The greater the challenge, the more hope Clegg has

Like Tony Blair, he came to politics relatively late, but now seems to be partly enjoying power even though poll ratings are dire

Suddenly Nick Clegg is everywhere. On Sunday, he wrote a semi-daring article calling for a debate on UK drug laws. Yesterday, he was visiting storm-hit areas before making a speech arguing it is his party that is most business-friendly.

I am working on a series for BBC Radio 4 on Clegg’s extraordinary political career, an MP for the first time in 2005 and deputy PM in a coalition five years’ later. I get the impression that, rather like Tony Blair, the greater the scale of the challenge the more Clegg is resolved to stay on. Also like Blair, he came to politics relatively late, but now seems to be partly enjoying power even though poll ratings are dire. Hope is the most potent weapon in politics.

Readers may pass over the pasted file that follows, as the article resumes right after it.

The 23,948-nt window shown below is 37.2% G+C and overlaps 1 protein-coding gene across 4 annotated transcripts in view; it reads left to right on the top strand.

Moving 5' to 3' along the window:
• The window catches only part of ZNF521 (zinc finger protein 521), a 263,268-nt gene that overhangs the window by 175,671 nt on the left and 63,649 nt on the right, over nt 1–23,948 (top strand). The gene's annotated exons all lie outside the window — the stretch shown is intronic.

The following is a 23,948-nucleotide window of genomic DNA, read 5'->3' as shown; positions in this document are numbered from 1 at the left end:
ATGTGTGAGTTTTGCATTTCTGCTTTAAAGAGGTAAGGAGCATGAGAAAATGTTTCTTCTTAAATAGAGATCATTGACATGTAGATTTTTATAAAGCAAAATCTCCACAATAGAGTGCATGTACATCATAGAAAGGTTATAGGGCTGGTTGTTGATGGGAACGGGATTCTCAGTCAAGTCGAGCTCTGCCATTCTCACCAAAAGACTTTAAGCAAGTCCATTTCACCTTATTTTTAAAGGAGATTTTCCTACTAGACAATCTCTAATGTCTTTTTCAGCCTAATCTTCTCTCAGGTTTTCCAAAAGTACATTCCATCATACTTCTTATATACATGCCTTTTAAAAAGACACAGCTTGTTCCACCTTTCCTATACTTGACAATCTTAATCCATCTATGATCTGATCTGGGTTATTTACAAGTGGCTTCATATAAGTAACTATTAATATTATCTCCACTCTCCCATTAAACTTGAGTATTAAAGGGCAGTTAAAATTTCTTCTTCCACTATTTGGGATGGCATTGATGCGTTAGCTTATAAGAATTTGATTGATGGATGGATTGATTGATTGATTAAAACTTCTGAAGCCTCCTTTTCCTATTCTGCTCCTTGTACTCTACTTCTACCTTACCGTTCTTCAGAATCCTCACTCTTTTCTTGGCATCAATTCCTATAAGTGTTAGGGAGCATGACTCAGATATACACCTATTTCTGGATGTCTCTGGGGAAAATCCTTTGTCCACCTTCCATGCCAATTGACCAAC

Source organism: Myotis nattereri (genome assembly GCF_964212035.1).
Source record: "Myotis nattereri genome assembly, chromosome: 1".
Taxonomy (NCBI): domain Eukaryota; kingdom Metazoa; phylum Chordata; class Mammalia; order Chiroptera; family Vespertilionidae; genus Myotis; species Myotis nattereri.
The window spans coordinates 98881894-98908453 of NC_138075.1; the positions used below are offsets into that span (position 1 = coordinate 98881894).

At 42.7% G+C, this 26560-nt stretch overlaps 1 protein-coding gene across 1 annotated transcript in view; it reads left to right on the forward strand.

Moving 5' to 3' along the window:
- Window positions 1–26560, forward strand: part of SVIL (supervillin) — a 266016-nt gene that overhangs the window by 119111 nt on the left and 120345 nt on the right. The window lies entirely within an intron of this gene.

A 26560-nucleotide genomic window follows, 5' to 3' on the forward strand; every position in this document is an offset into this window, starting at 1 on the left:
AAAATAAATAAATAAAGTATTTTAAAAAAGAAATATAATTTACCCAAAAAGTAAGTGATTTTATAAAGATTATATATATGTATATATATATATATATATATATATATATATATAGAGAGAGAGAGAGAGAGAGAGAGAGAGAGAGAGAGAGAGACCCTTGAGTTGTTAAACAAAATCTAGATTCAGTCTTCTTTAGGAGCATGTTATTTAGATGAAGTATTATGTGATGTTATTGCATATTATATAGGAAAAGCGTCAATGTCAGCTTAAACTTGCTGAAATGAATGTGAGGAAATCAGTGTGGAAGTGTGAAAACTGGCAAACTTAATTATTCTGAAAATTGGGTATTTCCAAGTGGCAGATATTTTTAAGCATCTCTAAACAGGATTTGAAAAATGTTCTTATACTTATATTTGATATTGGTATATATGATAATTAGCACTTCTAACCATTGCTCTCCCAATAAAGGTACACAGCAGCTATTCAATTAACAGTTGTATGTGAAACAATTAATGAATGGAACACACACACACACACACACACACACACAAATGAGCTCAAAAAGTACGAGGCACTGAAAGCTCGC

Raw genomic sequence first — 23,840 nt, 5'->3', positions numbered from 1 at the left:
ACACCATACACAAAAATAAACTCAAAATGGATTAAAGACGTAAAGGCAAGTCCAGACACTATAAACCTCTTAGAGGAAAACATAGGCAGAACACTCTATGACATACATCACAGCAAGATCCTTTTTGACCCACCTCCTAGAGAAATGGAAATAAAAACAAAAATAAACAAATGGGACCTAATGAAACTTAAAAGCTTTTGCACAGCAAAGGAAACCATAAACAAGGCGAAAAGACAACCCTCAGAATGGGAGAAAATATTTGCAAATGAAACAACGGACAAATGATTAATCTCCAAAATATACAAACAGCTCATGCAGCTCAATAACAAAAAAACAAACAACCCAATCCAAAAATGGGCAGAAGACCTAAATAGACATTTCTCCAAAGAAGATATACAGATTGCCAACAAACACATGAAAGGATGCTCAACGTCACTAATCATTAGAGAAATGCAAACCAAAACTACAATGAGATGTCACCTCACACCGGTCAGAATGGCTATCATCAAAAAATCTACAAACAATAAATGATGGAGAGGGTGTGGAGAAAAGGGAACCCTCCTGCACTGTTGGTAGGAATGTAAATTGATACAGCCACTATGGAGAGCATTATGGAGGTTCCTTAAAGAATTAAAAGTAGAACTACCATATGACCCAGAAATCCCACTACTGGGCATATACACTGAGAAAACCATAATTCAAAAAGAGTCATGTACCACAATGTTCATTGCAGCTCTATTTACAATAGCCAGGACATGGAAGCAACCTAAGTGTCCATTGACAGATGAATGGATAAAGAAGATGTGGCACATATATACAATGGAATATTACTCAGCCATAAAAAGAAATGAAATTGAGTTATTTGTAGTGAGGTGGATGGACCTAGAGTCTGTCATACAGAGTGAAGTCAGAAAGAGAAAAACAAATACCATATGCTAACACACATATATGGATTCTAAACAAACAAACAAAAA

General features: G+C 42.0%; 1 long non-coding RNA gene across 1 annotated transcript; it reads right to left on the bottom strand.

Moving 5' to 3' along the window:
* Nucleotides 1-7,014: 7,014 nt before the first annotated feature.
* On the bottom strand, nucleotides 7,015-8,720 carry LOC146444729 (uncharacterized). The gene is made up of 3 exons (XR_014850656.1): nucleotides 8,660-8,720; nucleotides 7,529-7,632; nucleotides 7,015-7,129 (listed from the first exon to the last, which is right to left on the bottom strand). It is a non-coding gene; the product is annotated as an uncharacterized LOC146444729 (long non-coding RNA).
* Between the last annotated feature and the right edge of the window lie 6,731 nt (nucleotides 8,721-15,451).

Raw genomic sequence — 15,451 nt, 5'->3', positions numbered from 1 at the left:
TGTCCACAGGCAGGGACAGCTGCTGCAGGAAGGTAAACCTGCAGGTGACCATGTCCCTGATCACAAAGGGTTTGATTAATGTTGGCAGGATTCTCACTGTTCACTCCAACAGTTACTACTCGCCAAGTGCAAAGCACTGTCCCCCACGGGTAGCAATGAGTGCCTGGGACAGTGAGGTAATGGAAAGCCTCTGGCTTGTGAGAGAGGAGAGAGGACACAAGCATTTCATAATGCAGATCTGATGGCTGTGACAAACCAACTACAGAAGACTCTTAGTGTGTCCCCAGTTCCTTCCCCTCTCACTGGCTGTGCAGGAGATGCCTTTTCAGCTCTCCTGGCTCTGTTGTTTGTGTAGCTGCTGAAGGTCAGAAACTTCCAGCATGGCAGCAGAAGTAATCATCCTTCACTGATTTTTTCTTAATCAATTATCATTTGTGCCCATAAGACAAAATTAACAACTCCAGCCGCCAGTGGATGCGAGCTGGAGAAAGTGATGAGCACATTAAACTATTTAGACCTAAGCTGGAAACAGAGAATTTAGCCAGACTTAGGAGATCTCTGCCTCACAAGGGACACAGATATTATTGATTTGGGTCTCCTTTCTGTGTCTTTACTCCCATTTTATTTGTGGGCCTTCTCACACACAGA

A leader who can hope can still be upbeat. Clegg knows there could well be another hung parliament and that, possibly, a lot of his MPs might retain their seats. When I interviewed him, he was almost warm about Labour and expressed dismay about the rightward direction of the Tory party. He would seek to deal with whichever party secures more seats in a hung parliament, and, assuming he holds his seat, I sense he plans to be around for some time, or would like to be.

Nick Clegg: The Liberal Who Came To Power, is on Radio 4, Monday, 8pm

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